Posted in young then older

What Does it Mean to Earn a Black Belt?

Over the years I have heard SBN Lee mention that it’s easy to get a black belt.  All you have to do is go to the martial arts store and buy one, for a little extra money you can have the clerk embroider it with whatever you want it to say. 

 

But of course, we all know that as much as you might parade around with this black belt and maybe even intimidate a couple of people with it, you would always know that you didn’t actually earn it.

 

So what does it mean to earn a black belt?  Different schools have different standards.  At our school, SBN Lee has developed his system based on the Kuk Sool curriculum but mostly SBN Lee is looking for students who possess or have developed the black belt spirit.  

 

What is “the black belt spirit”?  It is not something that grows out of your head the minute you learn the 47th technique.  Some kids have it the day they start–their challenge is to keep the flame alive. Some kids have to learn it and their challenge is to have faith that it will come.   

 

So what is this mysterious black belt spirit? Well, it’s lots of things but I’d say it’s mostly made up of earnest consistent effort.  

 

Consistency.  It’s such a humble concept. Yes, just come to class consistently, have faith, try hard, and all good things will come.

 

It reminds me of Woody Allen’s quote:  “Eighty percent of success is showing up.”  I bet each and every adult in this room has at least one story about the one time they gave up before they even tried.  Those regrets last a lifetime.  

Consistency is the key to succeeding–not only succeeding at obtaining a black belt, but succeeding at any worthy endeavor.  

 

Because sometimes it looks bleak out there.  For a kid like Jared, or even a person like me,  there are many forces pulling at him, distracting him, asking for his attention.  These forces might be positive (like football or his G.P.A.) or less positive.

 

That’s why it’s important to thank the people who helped Jared be consistent, the family that supported him and got him to class even on the days he needed a little extra prodding…(Thanks!)

 

How do you continue to be consistent when class seems either too hard, too easy, too challenging, or too repetitious?

 

Hopefully you stay consistent because while you were busy rising through the ranks you learned that this isn’t just about earning a black belt, it’s about earning self respect.  Then you learn you earned your belt and your self respect through earnest, consistent effort.  As Sir says, it’s a self-perpetuating cycle of success.   The more you try, the more you win…The more you win, the more you try.  What’s not to like? 

 

I do not mean to diminish the sweat that goes into black belt training, but it is at the heart of everything we do and it’s the only way any of us get better. 

 

So it’s all back to Student Creed #1:  I will respect myself and others.  It’s a great moral compass that will help you make decisions about how to go through the world.  

 

It’s about learning that you can always improve your game and push past your current limits.  Even if your game or your limits change as you age. 

 

It’s about how you feel after you try hard and overcome that urge to give up, sit down, and let the naysayers win.

 

Those of us who train have learned that even if you don’t have a physical or mental epiphany during each class, your mind and body feel grateful and sated when you are done.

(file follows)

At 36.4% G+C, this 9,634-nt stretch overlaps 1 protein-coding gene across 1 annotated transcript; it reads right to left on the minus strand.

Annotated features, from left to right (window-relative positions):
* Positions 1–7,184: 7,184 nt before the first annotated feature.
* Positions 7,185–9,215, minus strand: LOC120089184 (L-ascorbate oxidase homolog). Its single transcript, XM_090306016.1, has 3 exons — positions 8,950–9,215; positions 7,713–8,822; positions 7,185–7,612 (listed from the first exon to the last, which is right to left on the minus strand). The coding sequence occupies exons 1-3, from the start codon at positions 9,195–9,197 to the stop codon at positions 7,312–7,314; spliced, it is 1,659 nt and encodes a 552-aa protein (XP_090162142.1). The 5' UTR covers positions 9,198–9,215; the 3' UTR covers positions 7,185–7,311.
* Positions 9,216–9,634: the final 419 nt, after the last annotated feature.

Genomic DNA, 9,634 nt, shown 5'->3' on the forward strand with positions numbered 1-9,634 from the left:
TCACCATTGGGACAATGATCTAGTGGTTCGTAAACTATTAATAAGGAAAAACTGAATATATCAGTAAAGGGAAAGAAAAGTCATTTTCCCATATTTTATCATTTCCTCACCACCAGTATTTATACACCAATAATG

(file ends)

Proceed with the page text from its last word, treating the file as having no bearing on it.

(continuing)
On the best days you realize that for one hour you managed to focus on this moment right now and live fully in your body–like a cheetah sprinting after a gazelle.  On the worst days, oh well, at least you did fifty sit ups.  That’s gotta be worth something.

 

I hope that this black belt spirit stays with Jared (as hokey as that might sound).  I hope he will feel the need to do his stretching and then stretch out even when he’s on vacation or in his college dorm room.  I hope that later in life he will feel the urge to get himself to a gym and train even when others are over-indulging and giving up.  

 

Because earning a black belt is not the end of your studies, it’s just the beginning of a lifetime of choices about how you want to go through the world and how your actions will define who you are.

 

Will Jared grow as a martial artist as his body changes like Sharif did?  Will he become the next instructor to privately hone a student’s skills like Sandra did?  Will he take his skills as a martial artist and excel in another sport elsewhere like Melissa and Ryan Lim?  Or will he abandon his practice altogether, “Whew! Scratch that one off the list!”  It’s his choice and only time will tell.  

 

There is more than one right answer and no matter what answer Jared chooses, we hope he will always feel welcome here and that he goes out into the world to use his formidable physical and mental powers to make the world a better place one push up at a time.

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Author:

Maria Young Ace Certified Personal Fitness Trainer, Experienced Registered Yoga Teacher (500) Independent Contractor providing the following services: Office Management, Bookkeeping, Web Design, Marketing and Instruction in Yoga and Martial Arts for children and adults. Black Belt, 4 year program, LockBoxing. Maria studied under Erik Lee and won Grand Champion at the Kuk Sool Tri-State Tournament in 2006. Experience Certified Yoga Instructor: 700 hour level. At Piedmont Yoga, Maria’s main instructors were Richard Rosen, Rodney Yee, and Clare Finn. To them she is eternally grateful. Richard Rosen, founder Piedmont Yoga Studio & editor of Yoga Journal says: “Among the 30...students Maria was always among the more assiduous and adept.  If you’re thinking of adding Yoga instruction to your program, then I highly recommend Maria for the job.” College: CSULB: B.A. English Literature, UC Berkeley: M.A. Comparative Literature